NLIHC Sends Letter to Treasury Calling for Additional Guidance on State and Local Fiscal Recovery Funds

NLIHC President and CEO Diane Yentel sent a letter on September 17 to Treasury Secretary Janet Yellen urging the department to issue clear guidance on how communities can use the Coronavirus State and Local Fiscal Recovery Funds (Fiscal Recovery Funds) authorized in the American Rescue Plan Act (ARPA; see Memo, 6/7) to meet the housing needs of the lowest-income renters most severely impacted by the affordable housing crisis and the COVID-19 pandemic. NLIHC previously weighed in on Treasury’s Interim Final Rule governing the implementation of Fiscal Recovery Funds through a comment submitted on June 17 (see Memo, 6/21).

Treasury’s Interim Final Rule allows Fiscal Recovery Funds to be used to develop affordable housing for “populations, households, or geographic areas disproportionately impacted by the pandemic.” The NLIHC letter urges Treasury to require or encourage recipients to target housing investments to eligible populations and households – rather than geographic areas – disproportionately impacted by COVID-19, including people with the lowest incomes and Black, Indigenous, and other people of color. Concentrating affordable housing investments only in communities disproportionately impacted by the pandemic could retrench racial segregation. Treasury should allow states and localities to use Fiscal Recovery Funds for affordable housing investments in any community – not just Qualified Census Tracts – if the homes are affordable to households with the lowest incomes.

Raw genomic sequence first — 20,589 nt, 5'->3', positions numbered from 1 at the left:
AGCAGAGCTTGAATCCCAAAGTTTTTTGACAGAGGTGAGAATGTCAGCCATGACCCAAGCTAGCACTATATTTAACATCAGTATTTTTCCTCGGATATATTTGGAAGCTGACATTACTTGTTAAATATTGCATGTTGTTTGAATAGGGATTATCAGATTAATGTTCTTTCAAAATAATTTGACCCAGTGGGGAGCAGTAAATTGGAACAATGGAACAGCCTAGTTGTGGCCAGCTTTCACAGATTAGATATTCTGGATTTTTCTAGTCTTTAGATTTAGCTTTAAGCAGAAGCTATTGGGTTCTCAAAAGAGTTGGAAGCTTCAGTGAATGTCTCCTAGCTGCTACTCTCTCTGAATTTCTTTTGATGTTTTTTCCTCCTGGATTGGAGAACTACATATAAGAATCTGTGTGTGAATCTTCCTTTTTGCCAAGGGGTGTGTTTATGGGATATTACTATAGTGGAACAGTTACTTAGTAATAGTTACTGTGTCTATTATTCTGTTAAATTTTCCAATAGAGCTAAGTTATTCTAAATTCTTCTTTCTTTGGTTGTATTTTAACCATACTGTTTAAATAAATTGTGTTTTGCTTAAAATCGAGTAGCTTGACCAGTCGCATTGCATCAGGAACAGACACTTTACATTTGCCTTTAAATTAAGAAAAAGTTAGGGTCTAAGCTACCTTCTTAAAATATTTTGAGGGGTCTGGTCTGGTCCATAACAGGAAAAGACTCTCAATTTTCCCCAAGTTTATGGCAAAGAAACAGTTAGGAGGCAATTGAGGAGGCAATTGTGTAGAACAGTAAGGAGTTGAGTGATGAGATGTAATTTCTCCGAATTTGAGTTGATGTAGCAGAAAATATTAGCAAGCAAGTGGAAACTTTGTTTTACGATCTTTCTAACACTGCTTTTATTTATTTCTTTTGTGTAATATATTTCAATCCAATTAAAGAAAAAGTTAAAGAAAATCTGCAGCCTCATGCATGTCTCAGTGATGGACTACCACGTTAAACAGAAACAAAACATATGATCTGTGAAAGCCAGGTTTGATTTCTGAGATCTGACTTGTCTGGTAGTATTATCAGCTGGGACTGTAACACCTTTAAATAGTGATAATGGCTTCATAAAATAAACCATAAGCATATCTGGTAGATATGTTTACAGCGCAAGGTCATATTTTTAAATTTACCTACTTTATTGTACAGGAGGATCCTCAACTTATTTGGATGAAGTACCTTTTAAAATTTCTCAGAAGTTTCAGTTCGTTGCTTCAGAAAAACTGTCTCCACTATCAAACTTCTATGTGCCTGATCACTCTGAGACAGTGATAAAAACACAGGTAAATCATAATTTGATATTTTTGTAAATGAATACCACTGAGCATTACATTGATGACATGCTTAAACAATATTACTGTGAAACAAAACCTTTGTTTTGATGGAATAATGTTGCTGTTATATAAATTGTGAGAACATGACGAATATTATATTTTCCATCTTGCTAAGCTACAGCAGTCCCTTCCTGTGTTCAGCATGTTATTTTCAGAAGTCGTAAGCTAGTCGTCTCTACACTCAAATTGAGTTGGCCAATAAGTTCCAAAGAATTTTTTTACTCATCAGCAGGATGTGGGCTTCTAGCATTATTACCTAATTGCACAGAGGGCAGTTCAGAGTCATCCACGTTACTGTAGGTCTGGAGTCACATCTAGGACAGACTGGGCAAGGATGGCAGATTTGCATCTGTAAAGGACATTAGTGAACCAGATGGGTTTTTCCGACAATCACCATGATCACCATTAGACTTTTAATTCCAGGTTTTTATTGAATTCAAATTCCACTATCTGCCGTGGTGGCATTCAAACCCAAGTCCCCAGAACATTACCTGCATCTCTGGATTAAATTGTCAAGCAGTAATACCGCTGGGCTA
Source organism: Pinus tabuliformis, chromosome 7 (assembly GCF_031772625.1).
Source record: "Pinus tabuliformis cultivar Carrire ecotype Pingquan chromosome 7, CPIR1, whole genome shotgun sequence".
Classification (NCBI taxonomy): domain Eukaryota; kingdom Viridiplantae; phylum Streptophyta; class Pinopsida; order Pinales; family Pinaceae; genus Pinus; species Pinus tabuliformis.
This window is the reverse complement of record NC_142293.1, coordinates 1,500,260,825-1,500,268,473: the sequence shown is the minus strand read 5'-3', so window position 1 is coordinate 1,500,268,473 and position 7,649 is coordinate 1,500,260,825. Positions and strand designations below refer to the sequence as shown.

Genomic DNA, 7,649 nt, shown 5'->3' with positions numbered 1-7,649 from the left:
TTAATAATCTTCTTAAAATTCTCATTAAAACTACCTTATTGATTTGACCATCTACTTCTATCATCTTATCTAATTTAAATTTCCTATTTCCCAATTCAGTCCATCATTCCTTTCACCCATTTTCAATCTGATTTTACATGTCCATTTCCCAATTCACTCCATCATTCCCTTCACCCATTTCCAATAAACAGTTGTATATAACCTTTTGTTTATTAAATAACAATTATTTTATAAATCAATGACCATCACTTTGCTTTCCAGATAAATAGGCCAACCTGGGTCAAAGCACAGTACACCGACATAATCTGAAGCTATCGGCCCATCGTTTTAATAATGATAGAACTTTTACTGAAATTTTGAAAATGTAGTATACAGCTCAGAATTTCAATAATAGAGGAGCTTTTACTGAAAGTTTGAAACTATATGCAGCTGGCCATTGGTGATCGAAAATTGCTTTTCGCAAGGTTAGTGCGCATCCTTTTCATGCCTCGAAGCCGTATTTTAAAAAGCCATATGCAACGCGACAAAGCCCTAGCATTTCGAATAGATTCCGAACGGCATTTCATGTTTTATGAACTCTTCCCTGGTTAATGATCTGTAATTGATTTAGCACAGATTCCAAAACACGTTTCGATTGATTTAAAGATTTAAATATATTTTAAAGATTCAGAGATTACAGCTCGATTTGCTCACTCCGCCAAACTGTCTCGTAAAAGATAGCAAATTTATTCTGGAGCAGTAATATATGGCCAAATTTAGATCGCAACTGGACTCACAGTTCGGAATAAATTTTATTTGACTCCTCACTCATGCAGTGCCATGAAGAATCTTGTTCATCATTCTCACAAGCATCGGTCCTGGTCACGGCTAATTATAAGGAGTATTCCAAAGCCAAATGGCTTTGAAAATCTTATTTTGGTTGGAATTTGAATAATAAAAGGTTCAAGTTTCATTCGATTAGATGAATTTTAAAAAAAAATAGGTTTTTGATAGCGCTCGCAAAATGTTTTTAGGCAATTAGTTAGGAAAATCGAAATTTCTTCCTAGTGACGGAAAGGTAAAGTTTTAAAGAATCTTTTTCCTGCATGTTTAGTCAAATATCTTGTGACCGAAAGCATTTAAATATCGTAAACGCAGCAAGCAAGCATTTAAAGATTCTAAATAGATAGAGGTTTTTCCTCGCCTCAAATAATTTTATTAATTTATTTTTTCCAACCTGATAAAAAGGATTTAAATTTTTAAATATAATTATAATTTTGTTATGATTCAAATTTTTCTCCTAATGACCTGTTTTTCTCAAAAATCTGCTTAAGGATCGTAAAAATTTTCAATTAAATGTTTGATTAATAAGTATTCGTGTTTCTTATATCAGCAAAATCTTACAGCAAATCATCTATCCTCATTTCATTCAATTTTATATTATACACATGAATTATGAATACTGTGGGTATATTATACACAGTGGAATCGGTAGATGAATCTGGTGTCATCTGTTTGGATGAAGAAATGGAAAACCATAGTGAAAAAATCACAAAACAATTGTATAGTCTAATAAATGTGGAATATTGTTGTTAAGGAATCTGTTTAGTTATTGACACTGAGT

Moreover, without clear guidance on how states and localities can demonstrate “disproportionate impact,” recipients may shift resources away from affordable housing development, choosing instead to focus resources on other allowable uses to avoid any missteps that could result in funds being clawed back by the federal government. The letter asks Treasury to issue guidance explicitly stating that the development of any rental housing affordable to households with incomes below 30% of the area median income (AMI) is presumed to meet the statutory requirement to assist “households disproportionately impacted by the pandemic.” NLIHC’s letter points to research indicating the lowest-income renters have been disproportionately harmed by the economic downturn resulting from the COVID-19 pandemic.

Read the letter at: